Cold Spring Harbor, NY -— Scientists at Cold Spring Harbor Laboratory have used a genetic strategy in fruit flies to switch electrical activity in the insect brain on and off at will. In doing so, they have made the surprising discovery that switching off electrical activity in the brain blocks memory recall, but not initial formation of memory.
"The brain of the fly works very much like the brain of other animals, including humans. Flies are capable of learning just like Pavlov's dogs," says Dr. Tim Tully, one of the authors of the study, which appears in this week's issue of Nature. [May 24].
After ringing the dinner bell and presenting his dogs with food several times over a few days, the Russian physiologist Ivan Pavlov found that eventually, his dogs would display dinnertime behavior (drooling, excitement) on just the sound of the bell.
Today, all dog and cat owners are familiar with this form of "associative learning." They see it in action each time the sound of the can opener sends their furry friends running to the kitchen in anticipation of their supper.
What pet owners are actually seeing, however, is the retrieval of the "can opener:food" memory that has already been acquired and stored in the animal's brain. Now, the Cold Spring Harbor Laboratory researchers have found that memories based on associative learning can be formed in the absence of electrical activity in the fruit fly brain, but cannot be recalled.
Memory has three components: acquisition (learning), storage, and retrieval (recall). By training flies to avoid an odor—and by switching off electrical activity in the brain at different times during or after training—the researchers could test whether electrical activity in the insect brain is necessary for the acquisition, storage, or retrieval phases of memory.
The scientists used a new genetic strategy to answer an age-old question in neurobiology: Is persistent electrical activity necessary for memory formation? "The surprising answer is no!" says Tully.
"A simple form of memory can be acquired and stored normally in the absence of electrical activity, but recall is blocked. This suggests that these memories are happening as a chemical process and that electrical activity is necessary only to recall these memories."
The key to the study was expressing a mutant form of a gene called Shibire ("sha-beer-ee") in the flies' brain. Normally, the gene is involved in neurotransmitter release. However, the mutant form of the gene encodes a protein that works at low temperature (20ºC) but which blocks neurotransmitter release at high temperature (30ºC). This property allowed the scientists to switch Shibire activity in the brain on and off at will by shifting the flies from high to low or low to high temperature.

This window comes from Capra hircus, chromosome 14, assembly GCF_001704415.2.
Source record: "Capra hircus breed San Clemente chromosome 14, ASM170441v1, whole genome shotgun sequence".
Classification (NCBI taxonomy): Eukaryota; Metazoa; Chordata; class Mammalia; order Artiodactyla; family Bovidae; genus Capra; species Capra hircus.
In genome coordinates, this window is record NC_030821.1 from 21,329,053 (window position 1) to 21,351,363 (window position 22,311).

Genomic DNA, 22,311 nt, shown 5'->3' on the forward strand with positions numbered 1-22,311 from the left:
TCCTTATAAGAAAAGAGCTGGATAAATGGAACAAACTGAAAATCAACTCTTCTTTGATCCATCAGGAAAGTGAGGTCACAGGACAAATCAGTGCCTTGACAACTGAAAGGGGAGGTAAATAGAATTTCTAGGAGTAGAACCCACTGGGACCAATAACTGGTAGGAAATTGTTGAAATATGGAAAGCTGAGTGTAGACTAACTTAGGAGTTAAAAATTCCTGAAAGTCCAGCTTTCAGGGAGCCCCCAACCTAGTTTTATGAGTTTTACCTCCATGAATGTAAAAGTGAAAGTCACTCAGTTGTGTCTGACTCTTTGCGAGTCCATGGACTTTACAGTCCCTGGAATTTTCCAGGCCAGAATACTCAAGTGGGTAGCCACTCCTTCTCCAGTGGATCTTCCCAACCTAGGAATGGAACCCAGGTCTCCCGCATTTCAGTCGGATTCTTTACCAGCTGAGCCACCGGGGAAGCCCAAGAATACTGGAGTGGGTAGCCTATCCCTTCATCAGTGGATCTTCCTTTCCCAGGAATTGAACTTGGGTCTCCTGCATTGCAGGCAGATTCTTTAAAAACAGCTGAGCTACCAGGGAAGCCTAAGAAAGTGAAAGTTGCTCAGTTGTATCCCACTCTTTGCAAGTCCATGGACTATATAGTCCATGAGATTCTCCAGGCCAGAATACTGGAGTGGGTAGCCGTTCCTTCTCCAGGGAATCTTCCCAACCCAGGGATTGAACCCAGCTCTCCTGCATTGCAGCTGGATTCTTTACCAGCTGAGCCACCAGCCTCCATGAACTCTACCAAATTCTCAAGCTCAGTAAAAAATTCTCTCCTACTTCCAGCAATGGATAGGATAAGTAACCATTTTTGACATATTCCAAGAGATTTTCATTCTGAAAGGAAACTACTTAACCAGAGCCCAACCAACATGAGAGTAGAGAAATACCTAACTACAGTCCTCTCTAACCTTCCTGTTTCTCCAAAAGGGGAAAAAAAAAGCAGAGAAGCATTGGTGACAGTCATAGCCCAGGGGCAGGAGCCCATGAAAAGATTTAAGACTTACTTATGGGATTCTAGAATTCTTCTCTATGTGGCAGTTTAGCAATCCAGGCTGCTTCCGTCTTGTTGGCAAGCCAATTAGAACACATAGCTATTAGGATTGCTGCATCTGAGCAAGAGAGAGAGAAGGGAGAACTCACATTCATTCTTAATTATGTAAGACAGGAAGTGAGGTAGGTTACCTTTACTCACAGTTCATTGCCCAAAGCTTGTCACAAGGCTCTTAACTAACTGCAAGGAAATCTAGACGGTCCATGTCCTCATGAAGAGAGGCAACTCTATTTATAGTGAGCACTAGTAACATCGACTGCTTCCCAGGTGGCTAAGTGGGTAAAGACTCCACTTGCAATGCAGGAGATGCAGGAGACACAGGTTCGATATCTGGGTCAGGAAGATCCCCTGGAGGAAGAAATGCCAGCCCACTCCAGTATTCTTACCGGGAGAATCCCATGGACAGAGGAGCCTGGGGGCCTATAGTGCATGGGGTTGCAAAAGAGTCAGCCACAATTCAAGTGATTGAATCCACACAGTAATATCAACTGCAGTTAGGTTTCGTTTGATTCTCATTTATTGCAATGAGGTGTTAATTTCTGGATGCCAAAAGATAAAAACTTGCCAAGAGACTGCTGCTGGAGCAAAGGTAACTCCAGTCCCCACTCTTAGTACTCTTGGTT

"When this gene does not function, neurons run out of neurotransmitter and this paralyzes that part of the brain," says Dr. Josh Dubnau, the lead author of the study. "By raising the temperature of the animal slightly we shut off a part of the brain involved in learning this simple task. When we shift the temperature back down, normal electrical function is restored."
Dubnau, Tully and their colleagues trained flies to avoid an odor and later tested the flies' recall by exposing them to the same odor and measuring their avoidance response. The scientists discovered that the flies' ability to recall memories could be switched on, off, and back on again by simply shifting the animals to different temperatures.
"In most other studies, scientists have typically had to cause permanent structural damage to study brain function. In this study, the flies can develop and learn normally and then brain activity can be shut down in a reversible way to test memory. It is a very elegant approach," says Steven de Belle, a neuroscientist at the University of Nevada, Las Vegas.
When the researchers switched electrical function off in part of the brain during or just after training flies, the flies avoided the odor upon subsequent testing. In contrast, when the scientists switched electrical function off in part of the brain during the recall period, the flies did not avoid the odor. "These findings mean that different parts of the brain do not have to communicate with each other to store memory, but they do need to communicate to recall memory," says Dubnau.
When it comes to learning and memory, "The brain must function electrically to recall what is stored chemically," says Tully.
The above post is reprinted from materials provided by Cold Spring Harbor Laboratory. Note: Materials may be edited for content and length.
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